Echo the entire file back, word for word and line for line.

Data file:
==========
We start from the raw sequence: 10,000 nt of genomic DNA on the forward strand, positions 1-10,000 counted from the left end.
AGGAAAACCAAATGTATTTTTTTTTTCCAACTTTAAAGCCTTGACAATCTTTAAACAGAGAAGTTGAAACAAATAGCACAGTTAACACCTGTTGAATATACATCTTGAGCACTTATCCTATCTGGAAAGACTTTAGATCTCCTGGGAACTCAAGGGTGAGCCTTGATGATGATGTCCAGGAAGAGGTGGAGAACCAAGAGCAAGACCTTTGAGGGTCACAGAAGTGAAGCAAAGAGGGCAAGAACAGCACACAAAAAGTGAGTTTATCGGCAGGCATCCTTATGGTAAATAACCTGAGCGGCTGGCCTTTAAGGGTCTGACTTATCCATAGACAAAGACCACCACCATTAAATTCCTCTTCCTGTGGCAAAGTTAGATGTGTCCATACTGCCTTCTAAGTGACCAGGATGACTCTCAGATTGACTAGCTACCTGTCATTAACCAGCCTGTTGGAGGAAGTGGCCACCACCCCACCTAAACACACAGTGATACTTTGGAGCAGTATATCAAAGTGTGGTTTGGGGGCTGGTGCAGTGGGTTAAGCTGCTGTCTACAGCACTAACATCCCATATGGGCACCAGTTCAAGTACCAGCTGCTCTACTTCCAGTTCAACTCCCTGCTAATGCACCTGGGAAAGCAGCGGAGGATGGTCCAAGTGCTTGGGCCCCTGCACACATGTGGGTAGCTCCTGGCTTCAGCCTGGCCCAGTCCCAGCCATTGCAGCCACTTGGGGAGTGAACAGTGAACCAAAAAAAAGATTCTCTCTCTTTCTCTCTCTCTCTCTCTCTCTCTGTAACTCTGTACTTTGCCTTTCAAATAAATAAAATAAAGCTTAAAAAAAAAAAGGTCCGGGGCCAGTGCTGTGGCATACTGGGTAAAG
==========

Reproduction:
We start from the raw sequence: 10,000 nt of genomic DNA on the forward strand, positions 1-10,000 counted from the left end.
AGGAAAACCAAATGTATTTTTTTTTTCCAACTTTAAAGCCTTGACAATCTTTAAACAGAGAAGTTGAAACAAATAGCACAGTTAACACCTGTTGAATATACATCTTGAGCACTTATCCTATCTGGAAAGACTTTAGATCTCCTGGGAACTCAAGGGTGAGCCTTGATGATGATGTCCAGGAAGAGGTGGAGAACCAAGAGCAAGACCTTTGAGGGTCACAGAAGTGAAGCAAAGAGGGCAAGAACAGCACACAAAAAGTGAGTTTATCGGCAGGCATCCTTATGGTAAATAACCTGAGCGGCTGGCCTTTAAGGGTCTGACTTATCCATAGACAAAGACCACCACCATTAAATTCCTCTTCCTGTGGCAAAGTTAGATGTGTCCATACTGCCTTCTAAGTGACCAGGATGACTCTCAGATTGACTAGCTACCTGTCATTAACCAGCCTGTTGGAGGAAGTGGCCACCACCCCACCTAAACACACAGTGATACTTTGGAGCAGTATATCAAAGTGTGGTTTGGGGGCTGGTGCAGTGGGTTAAGCTGCTGTCTACAGCACTAACATCCCATATGGGCACCAGTTCAAGTACCAGCTGCTCTACTTCCAGTTCAACTCCCTGCTAATGCACCTGGGAAAGCAGCGGAGGATGGTCCAAGTGCTTGGGCCCCTGCACACATGTGGGTAGCTCCTGGCTTCAGCCTGGCCCAGTCCCAGCCATTGCAGCCACTTGGGGAGTGAACAGTGAACCAAAAAAAAGATTCTCTCTCTTTCTCTCTCTCTCTCTCTCTCTCTGTAACTCTGTACTTTGCCTTTCAAATAAATAAAATAAAGCTTAAAAAAAAAAAGGTCCGGGGCCAGTGCTGTGGCATACTGGGTAAAG